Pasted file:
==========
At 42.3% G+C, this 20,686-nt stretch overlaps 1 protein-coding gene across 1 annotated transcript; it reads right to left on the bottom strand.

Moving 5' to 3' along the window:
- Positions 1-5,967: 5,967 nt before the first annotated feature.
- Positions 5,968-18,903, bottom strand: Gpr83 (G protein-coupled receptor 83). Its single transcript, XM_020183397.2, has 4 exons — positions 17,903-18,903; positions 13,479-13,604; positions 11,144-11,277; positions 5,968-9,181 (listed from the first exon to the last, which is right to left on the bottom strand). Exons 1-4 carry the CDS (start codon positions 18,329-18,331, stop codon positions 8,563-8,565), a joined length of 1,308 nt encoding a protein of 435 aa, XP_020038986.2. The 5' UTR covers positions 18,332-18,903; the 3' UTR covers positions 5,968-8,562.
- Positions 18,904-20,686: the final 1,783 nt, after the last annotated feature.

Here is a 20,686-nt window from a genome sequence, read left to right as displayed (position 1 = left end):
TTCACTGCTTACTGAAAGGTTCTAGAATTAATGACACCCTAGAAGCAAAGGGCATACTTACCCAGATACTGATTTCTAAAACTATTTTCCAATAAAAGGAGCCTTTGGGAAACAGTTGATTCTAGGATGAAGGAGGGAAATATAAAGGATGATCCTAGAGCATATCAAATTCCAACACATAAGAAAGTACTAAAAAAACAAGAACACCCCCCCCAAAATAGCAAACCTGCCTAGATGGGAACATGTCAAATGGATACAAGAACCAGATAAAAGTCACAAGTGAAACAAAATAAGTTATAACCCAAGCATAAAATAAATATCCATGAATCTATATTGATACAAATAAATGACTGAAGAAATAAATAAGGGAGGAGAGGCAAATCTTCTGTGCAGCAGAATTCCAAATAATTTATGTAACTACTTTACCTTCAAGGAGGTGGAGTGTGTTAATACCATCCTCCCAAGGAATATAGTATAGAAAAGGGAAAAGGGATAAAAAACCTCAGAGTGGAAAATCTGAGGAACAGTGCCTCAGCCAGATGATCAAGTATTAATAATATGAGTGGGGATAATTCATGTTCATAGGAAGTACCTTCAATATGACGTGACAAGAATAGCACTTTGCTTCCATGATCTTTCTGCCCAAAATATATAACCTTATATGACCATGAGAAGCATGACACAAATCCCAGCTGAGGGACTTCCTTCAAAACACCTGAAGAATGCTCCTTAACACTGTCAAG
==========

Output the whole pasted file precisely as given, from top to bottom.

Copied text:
At 42.3% G+C, this 20,686-nt stretch overlaps 1 protein-coding gene across 1 annotated transcript; it reads right to left on the bottom strand.

Moving 5' to 3' along the window:
- Positions 1-5,967: 5,967 nt before the first annotated feature.
- Positions 5,968-18,903, bottom strand: Gpr83 (G protein-coupled receptor 83). Its single transcript, XM_020183397.2, has 4 exons — positions 17,903-18,903; positions 13,479-13,604; positions 11,144-11,277; positions 5,968-9,181 (listed from the first exon to the last, which is right to left on the bottom strand). Exons 1-4 carry the CDS (start codon positions 18,329-18,331, stop codon positions 8,563-8,565), a joined length of 1,308 nt encoding a protein of 435 aa, XP_020038986.2. The 5' UTR covers positions 18,332-18,903; the 3' UTR covers positions 5,968-8,562.
- Positions 18,904-20,686: the final 1,783 nt, after the last annotated feature.

Here is a 20,686-nt window from a genome sequence, read left to right as displayed (position 1 = left end):
TTCACTGCTTACTGAAAGGTTCTAGAATTAATGACACCCTAGAAGCAAAGGGCATACTTACCCAGATACTGATTTCTAAAACTATTTTCCAATAAAAGGAGCCTTTGGGAAACAGTTGATTCTAGGATGAAGGAGGGAAATATAAAGGATGATCCTAGAGCATATCAAATTCCAACACATAAGAAAGTACTAAAAAAACAAGAACACCCCCCCCAAAATAGCAAACCTGCCTAGATGGGAACATGTCAAATGGATACAAGAACCAGATAAAAGTCACAAGTGAAACAAAATAAGTTATAACCCAAGCATAAAATAAATATCCATGAATCTATATTGATACAAATAAATGACTGAAGAAATAAATAAGGGAGGAGAGGCAAATCTTCTGTGCAGCAGAATTCCAAATAATTTATGTAACTACTTTACCTTCAAGGAGGTGGAGTGTGTTAATACCATCCTCCCAAGGAATATAGTATAGAAAAGGGAAAAGGGATAAAAAACCTCAGAGTGGAAAATCTGAGGAACAGTGCCTCAGCCAGATGATCAAGTATTAATAATATGAGTGGGGATAATTCATGTTCATAGGAAGTACCTTCAATATGACGTGACAAGAATAGCACTTTGCTTCCATGATCTTTCTGCCCAAAATATATAACCTTATATGACCATGAGAAGCATGACACAAATCCCAGCTGAGGGACTTCCTTCAAAACACCTGAAGAATGCTCCTTAACACTGTCAAG